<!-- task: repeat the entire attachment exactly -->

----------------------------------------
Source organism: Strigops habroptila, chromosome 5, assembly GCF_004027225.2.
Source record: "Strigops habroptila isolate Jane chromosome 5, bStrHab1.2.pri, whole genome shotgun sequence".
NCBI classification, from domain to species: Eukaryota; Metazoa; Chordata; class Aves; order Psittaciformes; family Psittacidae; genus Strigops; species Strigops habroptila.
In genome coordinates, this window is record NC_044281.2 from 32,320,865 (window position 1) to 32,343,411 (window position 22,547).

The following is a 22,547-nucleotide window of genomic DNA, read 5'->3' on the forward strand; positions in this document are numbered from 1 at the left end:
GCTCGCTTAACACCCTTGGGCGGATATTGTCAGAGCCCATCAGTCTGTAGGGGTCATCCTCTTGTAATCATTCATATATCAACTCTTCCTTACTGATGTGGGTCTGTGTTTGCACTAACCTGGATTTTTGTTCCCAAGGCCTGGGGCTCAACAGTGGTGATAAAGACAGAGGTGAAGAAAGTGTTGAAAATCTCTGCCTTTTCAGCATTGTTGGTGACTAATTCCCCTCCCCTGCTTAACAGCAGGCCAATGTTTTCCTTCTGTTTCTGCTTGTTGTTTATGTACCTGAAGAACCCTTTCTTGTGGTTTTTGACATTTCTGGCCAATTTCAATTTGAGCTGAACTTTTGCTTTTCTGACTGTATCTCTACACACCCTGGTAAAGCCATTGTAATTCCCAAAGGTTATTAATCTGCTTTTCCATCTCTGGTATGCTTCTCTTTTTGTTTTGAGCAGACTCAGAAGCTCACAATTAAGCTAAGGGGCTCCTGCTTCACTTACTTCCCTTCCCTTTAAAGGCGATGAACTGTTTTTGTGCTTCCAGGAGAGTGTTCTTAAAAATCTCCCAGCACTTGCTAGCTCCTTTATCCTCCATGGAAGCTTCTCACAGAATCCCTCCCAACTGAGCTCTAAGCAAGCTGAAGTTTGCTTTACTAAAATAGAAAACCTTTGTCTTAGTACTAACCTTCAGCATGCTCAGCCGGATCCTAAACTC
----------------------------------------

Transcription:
Source organism: Strigops habroptila, chromosome 5, assembly GCF_004027225.2.
Source record: "Strigops habroptila isolate Jane chromosome 5, bStrHab1.2.pri, whole genome shotgun sequence".
NCBI classification, from domain to species: Eukaryota; Metazoa; Chordata; class Aves; order Psittaciformes; family Psittacidae; genus Strigops; species Strigops habroptila.
In genome coordinates, this window is record NC_044281.2 from 32,320,865 (window position 1) to 32,343,411 (window position 22,547).

The following is a 22,547-nucleotide window of genomic DNA, read 5'->3' on the forward strand; positions in this document are numbered from 1 at the left end:
GCTCGCTTAACACCCTTGGGCGGATATTGTCAGAGCCCATCAGTCTGTAGGGGTCATCCTCTTGTAATCATTCATATATCAACTCTTCCTTACTGATGTGGGTCTGTGTTTGCACTAACCTGGATTTTTGTTCCCAAGGCCTGGGGCTCAACAGTGGTGATAAAGACAGAGGTGAAGAAAGTGTTGAAAATCTCTGCCTTTTCAGCATTGTTGGTGACTAATTCCCCTCCCCTGCTTAACAGCAGGCCAATGTTTTCCTTCTGTTTCTGCTTGTTGTTTATGTACCTGAAGAACCCTTTCTTGTGGTTTTTGACATTTCTGGCCAATTTCAATTTGAGCTGAACTTTTGCTTTTCTGACTGTATCTCTACACACCCTGGTAAAGCCATTGTAATTCCCAAAGGTTATTAATCTGCTTTTCCATCTCTGGTATGCTTCTCTTTTTGTTTTGAGCAGACTCAGAAGCTCACAATTAAGCTAAGGGGCTCCTGCTTCACTTACTTCCCTTCCCTTTAAAGGCGATGAACTGTTTTTGTGCTTCCAGGAGAGTGTTCTTAAAAATCTCCCAGCACTTGCTAGCTCCTTTATCCTCCATGGAAGCTTCTCACAGAATCCCTCCCAACTGAGCTCTAAGCAAGCTGAAGTTTGCTTTACTAAAATAGAAAACCTTTGTCTTAGTACTAACCTTCAGCATGCTCAGCCGGATCCTAAACTC